Doug:  So is the root and motivation of this "villain" some sort of Oedipus complex?  Or is there something more?  The mystery deepens.  I want to also say that I don't know much of the geography of Scotland, or the larger UK for that matter, but Claremont sells me on this.  For this young reader, it was a real fantasy land, the change in locale for this story.  When you think about it, the X-Men haven't been home since the night the Sentinels attacked them, back in the late #90's.  After the introduction of Phoenix, they went to Scotland, then a few issues later to the Shi'ar Galaxy, then they fought Vindicator in upstate New York, then ended up in Antarctica, the Savage Land, Japan, Canada, and eventually here -- back in Scotland.  What globetrotters these mutants were near the end of the Bronze Age!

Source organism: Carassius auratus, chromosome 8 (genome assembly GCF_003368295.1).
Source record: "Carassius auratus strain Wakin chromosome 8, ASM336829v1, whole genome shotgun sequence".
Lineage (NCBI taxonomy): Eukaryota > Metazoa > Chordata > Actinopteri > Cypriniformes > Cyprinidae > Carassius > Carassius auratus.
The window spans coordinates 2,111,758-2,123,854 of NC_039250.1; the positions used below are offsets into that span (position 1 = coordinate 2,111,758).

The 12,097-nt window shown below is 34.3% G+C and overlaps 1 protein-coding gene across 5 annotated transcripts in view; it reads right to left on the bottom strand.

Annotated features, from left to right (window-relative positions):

Karen: Meanwhile the X-Men have been able to track Moira to Edinburgh and Phoenix is locking on